- The Hideaway Coffee Shop and Winebar is serving free Christmas dinner to all on Friday
- Hank and Rita are back in Mankato on Christmas night
- The Vietnamese All-Star event Tuyet Trang will perform at Mystic Lake on Friday night
- Lost Highway are at The Wicked Moose on Saturday night
- The Johnny Holm Band is at the Diamond Jo Casino on Saturday night
In a public forum such as this one, we’re not really supposed to say Merry Christmas, and I understand the reasoning behind that. This is an inclusive conversation, and we don’t want to make those who do not believe that Jesus Christ’s birthday is the holiest night of the year feel alienated. This makes perfect sense to me. There’s a point to be made that, despite our differences, we’re all in this together.
But, if we really are all in this together, shouldn’t we share phrases and culture and sentiment? I think of the Hebrew phrase “Mazel Tov,” which conveys the ideas “congratulations” and “good luck” in a more loving combination than anything that English has to offer. I’m a white anglo-saxon man, raised as an Episcopalian and then “rebelled” by joining the Great Lutheran Horde when I married a Lutheran girl. Yet, when someone tells me they are getting married or having a baby, the most appropriate thing I can find to say is “mazel tov.” Just because I don’t have a Jewish background, is this somehow insulting or offensive? Absolutely not. I’m wishing someone all the best, using the best tool we have in this world.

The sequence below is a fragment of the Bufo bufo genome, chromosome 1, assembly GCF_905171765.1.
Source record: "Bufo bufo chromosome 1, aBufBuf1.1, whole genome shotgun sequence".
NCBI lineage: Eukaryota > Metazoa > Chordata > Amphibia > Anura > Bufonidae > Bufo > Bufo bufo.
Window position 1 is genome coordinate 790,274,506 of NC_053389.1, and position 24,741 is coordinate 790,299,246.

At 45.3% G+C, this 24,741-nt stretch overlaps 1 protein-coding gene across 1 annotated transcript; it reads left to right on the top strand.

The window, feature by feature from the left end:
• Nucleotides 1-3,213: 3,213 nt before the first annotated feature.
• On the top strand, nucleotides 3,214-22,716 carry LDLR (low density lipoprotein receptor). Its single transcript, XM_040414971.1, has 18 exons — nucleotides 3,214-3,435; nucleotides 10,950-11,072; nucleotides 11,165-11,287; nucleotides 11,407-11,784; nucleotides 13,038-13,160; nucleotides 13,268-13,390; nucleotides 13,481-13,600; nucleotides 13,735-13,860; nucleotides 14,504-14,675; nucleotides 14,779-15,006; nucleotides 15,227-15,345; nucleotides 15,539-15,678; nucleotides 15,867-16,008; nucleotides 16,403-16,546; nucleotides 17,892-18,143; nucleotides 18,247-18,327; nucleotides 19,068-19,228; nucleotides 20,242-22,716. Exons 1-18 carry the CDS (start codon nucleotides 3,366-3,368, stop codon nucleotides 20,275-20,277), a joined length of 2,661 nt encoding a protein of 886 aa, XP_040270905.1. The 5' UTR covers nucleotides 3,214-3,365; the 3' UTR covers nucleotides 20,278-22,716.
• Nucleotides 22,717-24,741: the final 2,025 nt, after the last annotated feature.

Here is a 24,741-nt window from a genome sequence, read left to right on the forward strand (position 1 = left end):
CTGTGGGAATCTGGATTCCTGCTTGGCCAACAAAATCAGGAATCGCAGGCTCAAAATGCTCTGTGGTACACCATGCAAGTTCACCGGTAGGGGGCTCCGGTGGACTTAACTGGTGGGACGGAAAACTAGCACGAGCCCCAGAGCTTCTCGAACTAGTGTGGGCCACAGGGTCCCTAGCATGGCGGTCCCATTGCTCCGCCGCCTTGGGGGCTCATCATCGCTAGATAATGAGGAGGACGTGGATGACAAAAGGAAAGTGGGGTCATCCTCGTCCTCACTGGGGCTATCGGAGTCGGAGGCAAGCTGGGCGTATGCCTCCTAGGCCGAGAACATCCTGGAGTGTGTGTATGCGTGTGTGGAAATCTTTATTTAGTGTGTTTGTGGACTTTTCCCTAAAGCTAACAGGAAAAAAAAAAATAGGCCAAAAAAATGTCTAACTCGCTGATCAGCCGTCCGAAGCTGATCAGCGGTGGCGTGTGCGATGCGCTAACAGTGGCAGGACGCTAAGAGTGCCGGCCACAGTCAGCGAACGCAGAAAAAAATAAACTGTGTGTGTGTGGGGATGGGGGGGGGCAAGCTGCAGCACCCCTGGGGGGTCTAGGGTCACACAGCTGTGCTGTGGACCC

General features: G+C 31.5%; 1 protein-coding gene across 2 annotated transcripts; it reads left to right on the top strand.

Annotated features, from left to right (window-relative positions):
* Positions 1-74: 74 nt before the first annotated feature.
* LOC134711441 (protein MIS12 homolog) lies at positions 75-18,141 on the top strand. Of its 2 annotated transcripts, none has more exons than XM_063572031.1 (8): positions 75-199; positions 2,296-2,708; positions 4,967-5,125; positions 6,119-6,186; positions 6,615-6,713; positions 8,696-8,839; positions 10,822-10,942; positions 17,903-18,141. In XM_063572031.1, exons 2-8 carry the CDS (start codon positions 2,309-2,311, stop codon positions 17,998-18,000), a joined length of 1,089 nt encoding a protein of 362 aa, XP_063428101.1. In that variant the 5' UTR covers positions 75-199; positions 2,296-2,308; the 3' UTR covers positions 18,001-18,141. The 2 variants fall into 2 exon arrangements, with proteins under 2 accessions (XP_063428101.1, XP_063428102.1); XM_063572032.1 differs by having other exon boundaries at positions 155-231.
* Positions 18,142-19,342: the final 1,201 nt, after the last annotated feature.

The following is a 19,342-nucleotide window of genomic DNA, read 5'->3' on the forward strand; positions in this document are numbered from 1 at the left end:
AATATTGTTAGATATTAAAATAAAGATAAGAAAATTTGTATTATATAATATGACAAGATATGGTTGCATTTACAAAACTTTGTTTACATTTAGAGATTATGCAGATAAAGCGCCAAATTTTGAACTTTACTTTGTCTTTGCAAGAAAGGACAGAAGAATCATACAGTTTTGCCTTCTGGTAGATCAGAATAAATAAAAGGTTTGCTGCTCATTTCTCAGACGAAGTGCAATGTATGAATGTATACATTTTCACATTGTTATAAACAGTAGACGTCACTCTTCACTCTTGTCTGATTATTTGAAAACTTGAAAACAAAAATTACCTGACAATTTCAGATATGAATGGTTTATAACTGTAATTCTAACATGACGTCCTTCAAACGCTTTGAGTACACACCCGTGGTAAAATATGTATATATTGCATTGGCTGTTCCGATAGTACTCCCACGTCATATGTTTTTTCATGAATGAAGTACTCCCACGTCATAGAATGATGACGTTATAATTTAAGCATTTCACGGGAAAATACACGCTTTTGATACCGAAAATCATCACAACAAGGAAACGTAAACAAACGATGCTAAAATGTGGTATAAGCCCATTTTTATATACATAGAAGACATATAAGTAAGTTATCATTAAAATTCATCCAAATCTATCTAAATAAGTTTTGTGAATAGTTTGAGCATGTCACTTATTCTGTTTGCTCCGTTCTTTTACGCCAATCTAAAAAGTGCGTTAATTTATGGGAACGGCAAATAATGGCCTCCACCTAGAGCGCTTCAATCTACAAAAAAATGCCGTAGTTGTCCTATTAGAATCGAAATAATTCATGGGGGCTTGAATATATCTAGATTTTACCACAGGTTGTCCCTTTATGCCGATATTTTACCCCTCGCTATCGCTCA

Similarly, I’m quite fond of the Arabic word “Salaam.” There is no word in my native tongue that conveys the wishes of good faith, peace and unity better than Salaam. Yet, in this day and age you really have to be careful where you say the word, and to whom. Go open a Donald Trump rally with a greeting of Salaam, and see what happens. At best, you’ll get a lot of confused looks. More likely, you’re going to end up the star of a YouTube video.
To me, this is ridiculous. Why do we take offense to good wishes, simply because they are outside of our culture? If I wish you a Merry Christmas, I’m not demanding that you accept Jesus Christ as your Lord and Savior (trust me, I’m far from the most pious guy in the world and I would have no business making such queries). It’s just that, where I come from, wishing someone a Merry Christmas is wishing them love and peace and acknowledging their importance in my life. If I were to wish you a Merry Christmas and you responded to me with “Mazel Tov” or “Salaam,” I would feel pretty good about that. It’s all the same thing. We’re all in this together.
So, Merry Christmas, SoMinn. Now let’s talk about the weekend.
This isn’t the kind of thing we normally highlight, but sometimes you come across something so extraordinary that you just have to talk about it. On Friday, for the third year in a row, The Hideaway Coffeehouse and Winebar in Northfield will serve free Christmas dinner to one and all.